Let’s stipulate that “fan voting” has nothing to do with the results of the real Heisman voting except perhaps on the easily influenced real ballot-casting scribbler or former Heisman recipient. (There are 929 voters).
But the “Heisman House” promotional campaign run by ESPN and Nissan is fun and funny –until it isn’t and turns into a PR disaster for the car maker and the network.
Dumping any fan favorite because he is a fan favorite is dumb enough to begin with, but dumping the Annapolis star after a season in which he claimed the NCAA’s all-time rushing touchdown record is nuts.
Especially since Navy pilots are flying over Syria and Navy SEALs likely on the ground there. Because, in a phrase, we are at war and generally we honor those in combat or deployed during the holidays not the reverse, which blocking their favorite might be seen by, oh millions, as doing.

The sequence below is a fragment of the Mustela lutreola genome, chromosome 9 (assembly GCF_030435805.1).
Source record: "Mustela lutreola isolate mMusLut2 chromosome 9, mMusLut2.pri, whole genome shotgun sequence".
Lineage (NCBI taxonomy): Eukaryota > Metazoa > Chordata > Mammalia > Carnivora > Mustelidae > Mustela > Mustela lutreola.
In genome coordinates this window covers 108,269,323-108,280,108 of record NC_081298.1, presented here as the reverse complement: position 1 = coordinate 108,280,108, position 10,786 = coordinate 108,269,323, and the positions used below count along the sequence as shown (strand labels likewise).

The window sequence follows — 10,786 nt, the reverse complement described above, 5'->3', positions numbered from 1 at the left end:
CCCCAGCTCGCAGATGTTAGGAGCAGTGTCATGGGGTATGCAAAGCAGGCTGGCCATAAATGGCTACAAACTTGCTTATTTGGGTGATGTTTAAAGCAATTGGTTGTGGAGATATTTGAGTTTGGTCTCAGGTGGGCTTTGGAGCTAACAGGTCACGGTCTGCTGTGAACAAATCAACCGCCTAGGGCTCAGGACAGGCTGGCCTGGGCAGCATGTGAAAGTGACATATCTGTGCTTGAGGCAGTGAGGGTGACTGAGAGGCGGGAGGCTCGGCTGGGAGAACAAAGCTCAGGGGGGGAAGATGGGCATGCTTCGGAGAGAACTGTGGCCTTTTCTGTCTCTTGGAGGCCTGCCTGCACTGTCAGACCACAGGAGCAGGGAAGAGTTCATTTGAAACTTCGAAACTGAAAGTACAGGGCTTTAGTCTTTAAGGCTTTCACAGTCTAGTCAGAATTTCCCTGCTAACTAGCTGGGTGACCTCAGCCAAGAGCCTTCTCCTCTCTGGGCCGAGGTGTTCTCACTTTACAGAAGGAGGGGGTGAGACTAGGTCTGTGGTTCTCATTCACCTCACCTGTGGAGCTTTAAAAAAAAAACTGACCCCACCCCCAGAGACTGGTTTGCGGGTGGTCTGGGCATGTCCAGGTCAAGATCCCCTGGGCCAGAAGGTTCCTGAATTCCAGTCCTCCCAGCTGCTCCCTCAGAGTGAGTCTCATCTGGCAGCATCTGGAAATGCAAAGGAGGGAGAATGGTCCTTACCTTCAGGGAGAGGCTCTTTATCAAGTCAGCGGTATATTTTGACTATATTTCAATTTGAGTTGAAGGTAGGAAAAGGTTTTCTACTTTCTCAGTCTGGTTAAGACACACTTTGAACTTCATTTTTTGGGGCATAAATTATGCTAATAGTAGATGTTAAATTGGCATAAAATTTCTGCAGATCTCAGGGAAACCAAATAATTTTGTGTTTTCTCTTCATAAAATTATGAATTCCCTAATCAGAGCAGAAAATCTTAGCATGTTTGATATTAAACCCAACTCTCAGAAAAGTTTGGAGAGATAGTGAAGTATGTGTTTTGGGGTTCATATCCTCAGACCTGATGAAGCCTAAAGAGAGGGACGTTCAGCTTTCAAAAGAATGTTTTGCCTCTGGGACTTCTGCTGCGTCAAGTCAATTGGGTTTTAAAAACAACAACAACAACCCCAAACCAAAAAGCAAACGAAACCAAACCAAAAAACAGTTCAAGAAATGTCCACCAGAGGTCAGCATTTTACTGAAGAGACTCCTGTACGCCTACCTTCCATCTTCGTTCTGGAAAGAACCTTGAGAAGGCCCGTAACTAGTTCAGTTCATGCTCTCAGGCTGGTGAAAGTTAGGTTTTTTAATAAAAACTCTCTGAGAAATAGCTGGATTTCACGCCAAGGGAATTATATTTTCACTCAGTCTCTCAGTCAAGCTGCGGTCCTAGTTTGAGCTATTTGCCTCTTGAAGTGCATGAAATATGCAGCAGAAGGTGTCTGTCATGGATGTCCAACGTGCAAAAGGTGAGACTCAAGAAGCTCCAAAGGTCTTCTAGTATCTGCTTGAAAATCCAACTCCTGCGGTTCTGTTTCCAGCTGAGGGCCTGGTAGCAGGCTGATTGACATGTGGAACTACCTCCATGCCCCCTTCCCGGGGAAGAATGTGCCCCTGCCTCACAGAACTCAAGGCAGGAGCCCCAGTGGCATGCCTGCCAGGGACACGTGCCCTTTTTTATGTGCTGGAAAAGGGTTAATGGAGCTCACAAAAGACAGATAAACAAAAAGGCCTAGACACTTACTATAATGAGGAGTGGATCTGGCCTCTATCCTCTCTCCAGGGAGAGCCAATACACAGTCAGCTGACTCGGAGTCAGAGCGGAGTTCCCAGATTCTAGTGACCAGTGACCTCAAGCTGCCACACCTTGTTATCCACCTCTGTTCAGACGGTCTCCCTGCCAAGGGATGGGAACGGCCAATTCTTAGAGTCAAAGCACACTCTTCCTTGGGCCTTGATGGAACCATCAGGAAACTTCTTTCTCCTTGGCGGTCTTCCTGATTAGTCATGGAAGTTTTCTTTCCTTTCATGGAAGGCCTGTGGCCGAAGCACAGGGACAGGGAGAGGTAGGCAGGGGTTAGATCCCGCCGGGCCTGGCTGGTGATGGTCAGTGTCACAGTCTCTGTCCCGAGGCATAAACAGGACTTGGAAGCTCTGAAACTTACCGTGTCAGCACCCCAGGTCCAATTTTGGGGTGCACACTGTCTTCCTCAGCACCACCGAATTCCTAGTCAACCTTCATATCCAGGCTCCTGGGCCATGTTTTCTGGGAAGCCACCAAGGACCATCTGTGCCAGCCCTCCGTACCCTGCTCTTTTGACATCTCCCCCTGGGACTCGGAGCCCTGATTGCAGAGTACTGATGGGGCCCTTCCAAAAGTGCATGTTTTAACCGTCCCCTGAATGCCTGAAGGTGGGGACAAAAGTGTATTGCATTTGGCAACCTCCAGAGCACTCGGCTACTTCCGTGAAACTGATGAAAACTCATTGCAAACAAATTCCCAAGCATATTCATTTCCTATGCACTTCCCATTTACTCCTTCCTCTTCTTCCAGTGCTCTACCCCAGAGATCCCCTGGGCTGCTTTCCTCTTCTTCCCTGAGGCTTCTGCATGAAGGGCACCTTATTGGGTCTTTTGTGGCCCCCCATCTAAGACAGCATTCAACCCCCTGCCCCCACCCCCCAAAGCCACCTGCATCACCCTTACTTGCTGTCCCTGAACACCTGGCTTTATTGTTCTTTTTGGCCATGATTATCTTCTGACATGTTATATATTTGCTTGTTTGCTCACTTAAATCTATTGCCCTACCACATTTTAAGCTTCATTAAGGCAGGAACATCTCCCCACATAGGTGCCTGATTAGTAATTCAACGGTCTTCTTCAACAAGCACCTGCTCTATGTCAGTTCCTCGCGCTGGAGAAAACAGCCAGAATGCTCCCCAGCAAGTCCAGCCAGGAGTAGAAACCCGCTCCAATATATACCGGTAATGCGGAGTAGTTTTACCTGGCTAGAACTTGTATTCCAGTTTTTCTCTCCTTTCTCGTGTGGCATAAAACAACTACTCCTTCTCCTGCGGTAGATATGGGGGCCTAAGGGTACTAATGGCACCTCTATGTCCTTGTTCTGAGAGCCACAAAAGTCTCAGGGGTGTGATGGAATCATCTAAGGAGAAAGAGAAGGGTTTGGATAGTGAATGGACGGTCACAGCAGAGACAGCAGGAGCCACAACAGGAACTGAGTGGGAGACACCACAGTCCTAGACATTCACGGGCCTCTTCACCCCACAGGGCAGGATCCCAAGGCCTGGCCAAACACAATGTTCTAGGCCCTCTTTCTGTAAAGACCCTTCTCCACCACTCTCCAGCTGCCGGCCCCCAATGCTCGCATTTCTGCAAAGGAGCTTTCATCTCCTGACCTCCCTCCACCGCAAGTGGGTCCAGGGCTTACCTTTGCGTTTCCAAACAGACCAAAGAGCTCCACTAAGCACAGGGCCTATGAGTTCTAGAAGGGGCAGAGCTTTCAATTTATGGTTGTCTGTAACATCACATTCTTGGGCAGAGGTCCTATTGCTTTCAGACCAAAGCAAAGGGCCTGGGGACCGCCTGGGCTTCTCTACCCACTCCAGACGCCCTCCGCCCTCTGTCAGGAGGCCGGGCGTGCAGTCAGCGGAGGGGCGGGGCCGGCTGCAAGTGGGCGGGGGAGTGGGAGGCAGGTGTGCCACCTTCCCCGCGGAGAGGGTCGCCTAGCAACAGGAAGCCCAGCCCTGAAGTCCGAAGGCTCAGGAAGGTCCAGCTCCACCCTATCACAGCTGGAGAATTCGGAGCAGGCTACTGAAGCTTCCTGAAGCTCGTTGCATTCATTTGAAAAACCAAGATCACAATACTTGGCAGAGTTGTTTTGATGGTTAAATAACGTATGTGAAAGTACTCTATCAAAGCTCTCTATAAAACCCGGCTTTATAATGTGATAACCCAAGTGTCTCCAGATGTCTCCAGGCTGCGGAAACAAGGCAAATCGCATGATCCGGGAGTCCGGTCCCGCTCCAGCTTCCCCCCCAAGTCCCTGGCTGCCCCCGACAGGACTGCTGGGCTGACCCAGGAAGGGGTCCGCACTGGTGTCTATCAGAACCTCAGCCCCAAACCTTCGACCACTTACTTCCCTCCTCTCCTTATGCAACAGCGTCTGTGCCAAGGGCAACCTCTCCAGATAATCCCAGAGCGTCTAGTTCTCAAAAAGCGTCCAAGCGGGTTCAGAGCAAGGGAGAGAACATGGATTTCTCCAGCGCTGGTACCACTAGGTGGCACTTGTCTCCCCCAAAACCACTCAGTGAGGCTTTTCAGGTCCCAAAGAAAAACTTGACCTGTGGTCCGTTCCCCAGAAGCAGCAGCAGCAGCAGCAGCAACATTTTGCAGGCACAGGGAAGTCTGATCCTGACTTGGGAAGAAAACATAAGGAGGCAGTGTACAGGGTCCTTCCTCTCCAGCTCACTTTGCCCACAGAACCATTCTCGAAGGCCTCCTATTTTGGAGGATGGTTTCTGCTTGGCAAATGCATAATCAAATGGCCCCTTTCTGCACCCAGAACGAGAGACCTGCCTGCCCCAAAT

So put him back Nissan and ESPN. Quickly. He should win the trophy anyway given the trophy’s mission statement:
The Heisman Memorial Trophy annually recognizes the outstanding college football player whose performance best exhibits the pursuit of excellence with integrity. Winners epitomize great ability combined with diligence, perseverance, and hard work. The Heisman Trophy Trust ensures the continuation and integrity of this award. The Trust, furthermore, has a charitable mission to support amateur athletics and to provide greater opportunities to the youth of our country. Our goal through these charitable endeavors is for the Heisman Trophy to symbolize the fostering of a sense of community responsibility and service to our youth, especially those disadvantaged or afflicted. All assets of the Trust beyond the expense of maintaining the annual presentation of the Heisman Memorial Trophy are reserved for such charitable causes. The Trustees, who all serve pro bono, are guided by a devotion to college football and are committed to community service and the valued tradition which the Trophy represents.